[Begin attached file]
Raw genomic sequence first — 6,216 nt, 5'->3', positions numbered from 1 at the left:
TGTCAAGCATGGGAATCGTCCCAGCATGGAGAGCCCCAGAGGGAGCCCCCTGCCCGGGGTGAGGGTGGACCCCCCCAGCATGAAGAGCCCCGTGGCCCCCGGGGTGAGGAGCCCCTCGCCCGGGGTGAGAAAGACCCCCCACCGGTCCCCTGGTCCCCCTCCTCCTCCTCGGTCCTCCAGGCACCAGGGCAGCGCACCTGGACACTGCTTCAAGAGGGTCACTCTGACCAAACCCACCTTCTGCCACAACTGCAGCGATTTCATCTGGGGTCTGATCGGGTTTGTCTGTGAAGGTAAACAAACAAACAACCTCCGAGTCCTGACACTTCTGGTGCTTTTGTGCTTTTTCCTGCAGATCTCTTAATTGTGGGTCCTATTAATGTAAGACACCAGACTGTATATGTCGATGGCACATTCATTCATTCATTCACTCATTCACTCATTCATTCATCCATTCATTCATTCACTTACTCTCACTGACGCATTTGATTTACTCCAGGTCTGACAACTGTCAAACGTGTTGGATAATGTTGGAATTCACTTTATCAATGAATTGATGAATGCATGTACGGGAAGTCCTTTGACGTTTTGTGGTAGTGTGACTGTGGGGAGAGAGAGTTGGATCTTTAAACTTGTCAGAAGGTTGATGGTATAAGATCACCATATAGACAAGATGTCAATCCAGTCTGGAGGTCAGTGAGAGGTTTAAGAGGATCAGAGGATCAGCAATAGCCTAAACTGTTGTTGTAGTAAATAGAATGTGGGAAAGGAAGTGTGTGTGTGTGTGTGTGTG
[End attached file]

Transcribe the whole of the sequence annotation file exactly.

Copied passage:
Raw genomic sequence first — 6,216 nt, 5'->3', positions numbered from 1 at the left:
TGTCAAGCATGGGAATCGTCCCAGCATGGAGAGCCCCAGAGGGAGCCCCCTGCCCGGGGTGAGGGTGGACCCCCCCAGCATGAAGAGCCCCGTGGCCCCCGGGGTGAGGAGCCCCTCGCCCGGGGTGAGAAAGACCCCCCACCGGTCCCCTGGTCCCCCTCCTCCTCCTCGGTCCTCCAGGCACCAGGGCAGCGCACCTGGACACTGCTTCAAGAGGGTCACTCTGACCAAACCCACCTTCTGCCACAACTGCAGCGATTTCATCTGGGGTCTGATCGGGTTTGTCTGTGAAGGTAAACAAACAAACAACCTCCGAGTCCTGACACTTCTGGTGCTTTTGTGCTTTTTCCTGCAGATCTCTTAATTGTGGGTCCTATTAATGTAAGACACCAGACTGTATATGTCGATGGCACATTCATTCATTCATTCACTCATTCACTCATTCATTCATCCATTCATTCATTCACTTACTCTCACTGACGCATTTGATTTACTCCAGGTCTGACAACTGTCAAACGTGTTGGATAATGTTGGAATTCACTTTATCAATGAATTGATGAATGCATGTACGGGAAGTCCTTTGACGTTTTGTGGTAGTGTGACTGTGGGGAGAGAGAGTTGGATCTTTAAACTTGTCAGAAGGTTGATGGTATAAGATCACCATATAGACAAGATGTCAATCCAGTCTGGAGGTCAGTGAGAGGTTTAAGAGGATCAGAGGATCAGCAATAGCCTAAACTGTTGTTGTAGTAAATAGAATGTGGGAAAGGAAGTGTGTGTGTGTGTGTGTGTG